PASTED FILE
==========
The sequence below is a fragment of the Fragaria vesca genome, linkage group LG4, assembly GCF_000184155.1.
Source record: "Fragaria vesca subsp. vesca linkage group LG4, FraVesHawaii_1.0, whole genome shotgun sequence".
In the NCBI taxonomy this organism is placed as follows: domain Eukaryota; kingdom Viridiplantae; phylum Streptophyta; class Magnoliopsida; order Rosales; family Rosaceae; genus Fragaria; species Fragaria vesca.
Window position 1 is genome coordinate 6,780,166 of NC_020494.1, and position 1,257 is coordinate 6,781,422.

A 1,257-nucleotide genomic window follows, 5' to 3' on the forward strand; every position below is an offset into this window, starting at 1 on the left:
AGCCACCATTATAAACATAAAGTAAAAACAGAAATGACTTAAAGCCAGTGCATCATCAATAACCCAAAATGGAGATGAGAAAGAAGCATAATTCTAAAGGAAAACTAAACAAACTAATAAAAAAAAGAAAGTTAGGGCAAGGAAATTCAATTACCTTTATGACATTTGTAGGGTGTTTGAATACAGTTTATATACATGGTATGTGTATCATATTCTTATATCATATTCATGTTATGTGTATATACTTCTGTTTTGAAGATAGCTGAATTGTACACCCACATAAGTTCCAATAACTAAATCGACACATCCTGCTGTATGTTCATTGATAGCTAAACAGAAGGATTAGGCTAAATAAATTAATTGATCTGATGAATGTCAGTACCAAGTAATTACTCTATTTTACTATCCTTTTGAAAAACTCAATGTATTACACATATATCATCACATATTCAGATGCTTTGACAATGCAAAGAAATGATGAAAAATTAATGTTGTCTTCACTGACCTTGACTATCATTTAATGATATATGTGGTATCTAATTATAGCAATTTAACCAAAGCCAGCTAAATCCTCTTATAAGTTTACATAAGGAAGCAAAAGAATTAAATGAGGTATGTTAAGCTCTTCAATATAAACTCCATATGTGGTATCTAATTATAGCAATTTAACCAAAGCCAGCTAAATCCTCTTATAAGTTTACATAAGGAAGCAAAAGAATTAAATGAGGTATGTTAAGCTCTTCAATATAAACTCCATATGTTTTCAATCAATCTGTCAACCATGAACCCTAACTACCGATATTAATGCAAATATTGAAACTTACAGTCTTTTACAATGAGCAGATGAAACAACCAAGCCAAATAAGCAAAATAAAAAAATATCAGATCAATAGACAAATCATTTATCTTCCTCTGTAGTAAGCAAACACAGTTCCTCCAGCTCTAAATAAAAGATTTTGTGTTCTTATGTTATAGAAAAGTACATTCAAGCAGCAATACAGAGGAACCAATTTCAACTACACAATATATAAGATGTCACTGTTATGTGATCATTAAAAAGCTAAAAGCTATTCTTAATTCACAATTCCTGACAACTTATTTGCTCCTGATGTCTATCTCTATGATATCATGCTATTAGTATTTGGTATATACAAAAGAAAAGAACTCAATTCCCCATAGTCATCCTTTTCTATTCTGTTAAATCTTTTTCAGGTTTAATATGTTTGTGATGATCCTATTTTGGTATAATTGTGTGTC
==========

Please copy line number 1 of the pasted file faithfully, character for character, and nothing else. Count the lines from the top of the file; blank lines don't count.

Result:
The sequence below is a fragment of the Fragaria vesca genome, linkage group LG4, assembly GCF_000184155.1.